Suitable for telehandlers and loading shovels, the grab also gets a row of ‘floating’ tines, allowing tines to track over obstacles when raking up branches, for example. This model will handle 1.2m diameter loads and retails at £4,140 plus VAT.
Designed to offer more control over tree felling, Molson Green showed a new attachment it is distributing.
Suited to most excavators, the Vosch tree felling attachments use a chain saw rather than shears, offering a cleaner cut, says the manufacturer. In addition, the speed of the saw is geared low for high torque cutting. This, it says, allows the saw to be better matched to the hydraulics of most excavators, and provides a safer cut, particularly when multiple branches are to be cut at once. A visual indicator on the attachment shows the position of the saw.
For improved tree handling, the grab’s 360 degree pivot point uses four slew motors instead of worm drives, offering four tonnes of rotation force.
The smallest model in the range, suited to 13 tonne machines, can handle up to 450mm diameter trees, while the largest can cope with trees up to 1.3m in diameter. Prices start from £35,000.
Adding to the convenience of its line-up of tilt rotators, Steelwrist has developed a version which will also automatically couple all electric and hydraulic functions. As the name suggests, tilt rotators add extra articulation to excavators, offering 360 degree swiveling of attachments along with the ability to tilt them from side to side.
The new SQ Auto Connection tilt rotators range features models suitable for excavators up to 32 tonnes, and compatible with the popular use of OilQuick couplings. Rather than reinventing the wheel, the new couplers are based around the use of a symmetrical wedge-based locking mechanism – already widely accepted in many industries.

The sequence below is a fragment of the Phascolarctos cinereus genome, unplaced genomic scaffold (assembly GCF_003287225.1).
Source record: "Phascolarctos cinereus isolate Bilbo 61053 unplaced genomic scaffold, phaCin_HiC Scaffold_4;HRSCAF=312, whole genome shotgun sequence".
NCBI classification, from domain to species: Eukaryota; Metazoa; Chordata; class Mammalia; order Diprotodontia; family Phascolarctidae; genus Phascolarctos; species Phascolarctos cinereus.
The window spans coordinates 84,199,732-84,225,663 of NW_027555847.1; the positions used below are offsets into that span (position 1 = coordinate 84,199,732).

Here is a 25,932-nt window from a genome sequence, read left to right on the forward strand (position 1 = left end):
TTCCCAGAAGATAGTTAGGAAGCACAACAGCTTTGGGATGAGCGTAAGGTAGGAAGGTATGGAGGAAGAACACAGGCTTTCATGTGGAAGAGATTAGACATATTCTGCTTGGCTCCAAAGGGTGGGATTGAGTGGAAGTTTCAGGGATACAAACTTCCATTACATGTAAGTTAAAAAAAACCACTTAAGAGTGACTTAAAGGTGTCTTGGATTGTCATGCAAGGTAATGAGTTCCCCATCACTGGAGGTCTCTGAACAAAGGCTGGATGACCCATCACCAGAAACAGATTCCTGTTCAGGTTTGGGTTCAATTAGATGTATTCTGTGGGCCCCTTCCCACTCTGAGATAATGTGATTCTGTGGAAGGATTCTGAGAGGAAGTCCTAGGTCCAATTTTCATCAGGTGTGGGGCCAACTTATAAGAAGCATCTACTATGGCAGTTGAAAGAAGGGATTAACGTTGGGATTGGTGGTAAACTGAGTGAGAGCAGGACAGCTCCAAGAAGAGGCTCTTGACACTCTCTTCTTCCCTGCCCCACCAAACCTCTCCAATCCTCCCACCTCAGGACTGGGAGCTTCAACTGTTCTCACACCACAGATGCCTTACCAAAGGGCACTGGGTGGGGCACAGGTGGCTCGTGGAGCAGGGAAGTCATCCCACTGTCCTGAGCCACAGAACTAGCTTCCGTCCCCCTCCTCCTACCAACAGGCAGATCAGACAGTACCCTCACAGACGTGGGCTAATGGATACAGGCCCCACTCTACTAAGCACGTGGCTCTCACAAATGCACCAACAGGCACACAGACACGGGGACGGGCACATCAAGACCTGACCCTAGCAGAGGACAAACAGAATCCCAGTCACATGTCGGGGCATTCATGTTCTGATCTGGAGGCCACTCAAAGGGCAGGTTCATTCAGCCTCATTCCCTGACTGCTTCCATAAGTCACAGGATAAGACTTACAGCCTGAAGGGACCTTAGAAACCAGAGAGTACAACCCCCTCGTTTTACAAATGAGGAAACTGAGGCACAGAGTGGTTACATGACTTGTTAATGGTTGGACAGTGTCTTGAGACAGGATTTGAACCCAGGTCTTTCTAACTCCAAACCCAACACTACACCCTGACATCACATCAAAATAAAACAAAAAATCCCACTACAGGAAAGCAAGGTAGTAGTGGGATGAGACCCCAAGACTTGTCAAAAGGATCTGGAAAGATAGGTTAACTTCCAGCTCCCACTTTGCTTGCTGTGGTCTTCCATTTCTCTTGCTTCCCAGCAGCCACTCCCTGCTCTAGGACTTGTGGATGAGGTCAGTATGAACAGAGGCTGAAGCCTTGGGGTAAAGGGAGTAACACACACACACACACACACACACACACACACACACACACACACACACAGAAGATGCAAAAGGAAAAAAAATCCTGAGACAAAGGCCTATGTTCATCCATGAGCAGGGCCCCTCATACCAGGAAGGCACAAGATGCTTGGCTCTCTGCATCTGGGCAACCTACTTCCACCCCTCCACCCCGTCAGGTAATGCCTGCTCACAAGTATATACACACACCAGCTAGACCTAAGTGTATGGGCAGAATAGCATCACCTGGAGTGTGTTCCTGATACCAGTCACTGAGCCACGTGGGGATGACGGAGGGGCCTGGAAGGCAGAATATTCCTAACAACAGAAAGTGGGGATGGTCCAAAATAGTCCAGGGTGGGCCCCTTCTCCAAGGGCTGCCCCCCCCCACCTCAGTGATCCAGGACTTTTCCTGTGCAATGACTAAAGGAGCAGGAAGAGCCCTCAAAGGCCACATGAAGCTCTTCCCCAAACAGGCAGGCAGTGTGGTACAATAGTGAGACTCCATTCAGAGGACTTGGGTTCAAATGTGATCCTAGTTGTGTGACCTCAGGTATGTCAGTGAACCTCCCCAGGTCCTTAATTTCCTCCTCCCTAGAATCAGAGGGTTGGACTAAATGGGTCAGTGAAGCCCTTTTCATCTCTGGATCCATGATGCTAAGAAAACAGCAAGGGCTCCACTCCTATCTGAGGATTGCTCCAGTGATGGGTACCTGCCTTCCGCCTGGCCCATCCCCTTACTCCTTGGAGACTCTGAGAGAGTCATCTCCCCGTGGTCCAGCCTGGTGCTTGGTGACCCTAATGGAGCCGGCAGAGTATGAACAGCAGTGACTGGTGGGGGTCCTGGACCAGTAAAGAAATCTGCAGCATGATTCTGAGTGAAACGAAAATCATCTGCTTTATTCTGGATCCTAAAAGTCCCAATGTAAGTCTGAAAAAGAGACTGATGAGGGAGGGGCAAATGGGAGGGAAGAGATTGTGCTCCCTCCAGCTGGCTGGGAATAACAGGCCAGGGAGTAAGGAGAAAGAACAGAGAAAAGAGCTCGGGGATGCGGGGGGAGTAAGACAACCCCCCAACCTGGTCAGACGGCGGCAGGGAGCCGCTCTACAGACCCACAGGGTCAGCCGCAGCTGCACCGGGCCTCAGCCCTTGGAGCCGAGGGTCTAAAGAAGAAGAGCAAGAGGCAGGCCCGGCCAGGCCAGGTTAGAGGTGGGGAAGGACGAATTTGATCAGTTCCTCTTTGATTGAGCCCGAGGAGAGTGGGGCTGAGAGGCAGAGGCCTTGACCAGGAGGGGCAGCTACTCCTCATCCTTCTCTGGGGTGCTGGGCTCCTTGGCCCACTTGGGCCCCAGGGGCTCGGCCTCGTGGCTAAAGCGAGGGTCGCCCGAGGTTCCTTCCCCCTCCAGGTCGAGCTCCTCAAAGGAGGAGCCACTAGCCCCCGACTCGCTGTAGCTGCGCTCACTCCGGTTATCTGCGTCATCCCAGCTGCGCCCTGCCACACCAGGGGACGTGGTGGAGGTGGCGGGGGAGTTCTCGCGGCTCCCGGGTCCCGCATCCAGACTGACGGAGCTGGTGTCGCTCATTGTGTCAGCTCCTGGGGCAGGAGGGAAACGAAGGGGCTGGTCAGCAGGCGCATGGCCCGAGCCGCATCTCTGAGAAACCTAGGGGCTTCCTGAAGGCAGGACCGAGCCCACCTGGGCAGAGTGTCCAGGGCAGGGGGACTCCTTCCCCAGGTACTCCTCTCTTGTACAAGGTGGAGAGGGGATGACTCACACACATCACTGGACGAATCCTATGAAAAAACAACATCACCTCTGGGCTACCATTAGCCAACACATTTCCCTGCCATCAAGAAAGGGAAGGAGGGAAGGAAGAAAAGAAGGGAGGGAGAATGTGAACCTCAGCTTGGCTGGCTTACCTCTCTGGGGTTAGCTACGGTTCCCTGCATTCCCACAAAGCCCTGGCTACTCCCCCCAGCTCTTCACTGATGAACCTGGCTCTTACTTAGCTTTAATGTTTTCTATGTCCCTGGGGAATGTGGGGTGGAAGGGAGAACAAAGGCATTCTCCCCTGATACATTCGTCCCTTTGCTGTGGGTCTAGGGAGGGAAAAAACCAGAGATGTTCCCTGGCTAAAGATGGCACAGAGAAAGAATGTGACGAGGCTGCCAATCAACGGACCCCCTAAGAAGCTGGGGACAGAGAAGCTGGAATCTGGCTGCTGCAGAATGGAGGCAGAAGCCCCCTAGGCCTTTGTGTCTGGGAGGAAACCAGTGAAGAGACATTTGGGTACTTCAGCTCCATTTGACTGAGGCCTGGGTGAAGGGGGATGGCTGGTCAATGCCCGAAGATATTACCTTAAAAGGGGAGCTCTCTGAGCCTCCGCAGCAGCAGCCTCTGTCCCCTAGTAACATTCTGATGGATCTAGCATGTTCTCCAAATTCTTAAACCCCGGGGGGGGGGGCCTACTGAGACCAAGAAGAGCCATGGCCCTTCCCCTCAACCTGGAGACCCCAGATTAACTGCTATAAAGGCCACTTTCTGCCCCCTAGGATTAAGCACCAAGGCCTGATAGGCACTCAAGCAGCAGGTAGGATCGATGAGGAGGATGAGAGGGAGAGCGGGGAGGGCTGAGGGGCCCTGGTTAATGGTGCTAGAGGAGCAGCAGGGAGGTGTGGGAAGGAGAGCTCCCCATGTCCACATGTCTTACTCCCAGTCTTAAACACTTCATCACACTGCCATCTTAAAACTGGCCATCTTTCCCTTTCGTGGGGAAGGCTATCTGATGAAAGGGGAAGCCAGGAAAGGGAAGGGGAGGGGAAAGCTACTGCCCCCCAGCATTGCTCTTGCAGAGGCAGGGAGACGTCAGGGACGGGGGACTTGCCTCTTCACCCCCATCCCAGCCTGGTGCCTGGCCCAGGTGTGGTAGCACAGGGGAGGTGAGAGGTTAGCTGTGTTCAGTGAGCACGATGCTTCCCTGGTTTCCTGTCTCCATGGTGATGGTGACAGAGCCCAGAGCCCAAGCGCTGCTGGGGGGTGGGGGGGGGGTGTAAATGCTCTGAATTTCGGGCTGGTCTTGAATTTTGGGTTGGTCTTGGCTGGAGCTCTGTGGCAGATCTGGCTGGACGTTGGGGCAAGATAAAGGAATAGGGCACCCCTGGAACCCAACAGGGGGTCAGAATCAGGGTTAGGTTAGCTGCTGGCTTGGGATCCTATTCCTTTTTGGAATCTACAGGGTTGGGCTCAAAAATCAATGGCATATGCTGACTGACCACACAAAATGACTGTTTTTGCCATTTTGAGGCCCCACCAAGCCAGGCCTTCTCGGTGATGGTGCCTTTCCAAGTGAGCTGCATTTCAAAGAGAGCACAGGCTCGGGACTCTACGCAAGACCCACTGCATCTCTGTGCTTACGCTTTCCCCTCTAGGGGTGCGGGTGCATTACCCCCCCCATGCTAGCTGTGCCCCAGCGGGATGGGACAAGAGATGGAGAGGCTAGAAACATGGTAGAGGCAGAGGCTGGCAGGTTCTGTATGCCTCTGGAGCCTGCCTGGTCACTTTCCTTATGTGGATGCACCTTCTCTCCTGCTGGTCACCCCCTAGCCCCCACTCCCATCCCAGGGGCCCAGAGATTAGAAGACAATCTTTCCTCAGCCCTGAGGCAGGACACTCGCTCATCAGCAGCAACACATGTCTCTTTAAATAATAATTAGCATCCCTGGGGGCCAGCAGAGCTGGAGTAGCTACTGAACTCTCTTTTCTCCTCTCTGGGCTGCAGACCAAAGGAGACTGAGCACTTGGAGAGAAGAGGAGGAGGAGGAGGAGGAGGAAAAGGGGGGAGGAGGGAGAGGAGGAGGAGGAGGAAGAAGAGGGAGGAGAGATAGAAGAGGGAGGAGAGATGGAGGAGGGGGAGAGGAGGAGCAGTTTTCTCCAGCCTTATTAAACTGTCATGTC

Features include dust protection for the connectors, via a simple mechanical flap, and front pin locking as standard, preventing any accidental attachment releases.
No tree management operations are complete without a chainsaw, and Stihl’s latest creation uses computer controlled fuel delivery, making its new MS462 easier to operate.
Replacing the MS461, the chainsaw’s ‘M-Tronic’ electronics offer automatic control over the carburettor and ignition timing, constantly adapting to changes in working conditions such as air temperature, altitude and fuel quality. In many cases, this is said to prevent the over use of fuel, making the chainsaw more efficient.
Retaining its 70cc engine, the new 6kg model is lighter, receives improved saw dust flow, and features captive nuts on the chain sprocket – the latter avoiding frustrating nut losses. Aimed at the volume market, the MS462 can be specified with up to a 635mm bar, and retails at £970 plus vat.
Next year will see full fuel injection technology introduced to its MS500i chainsaw.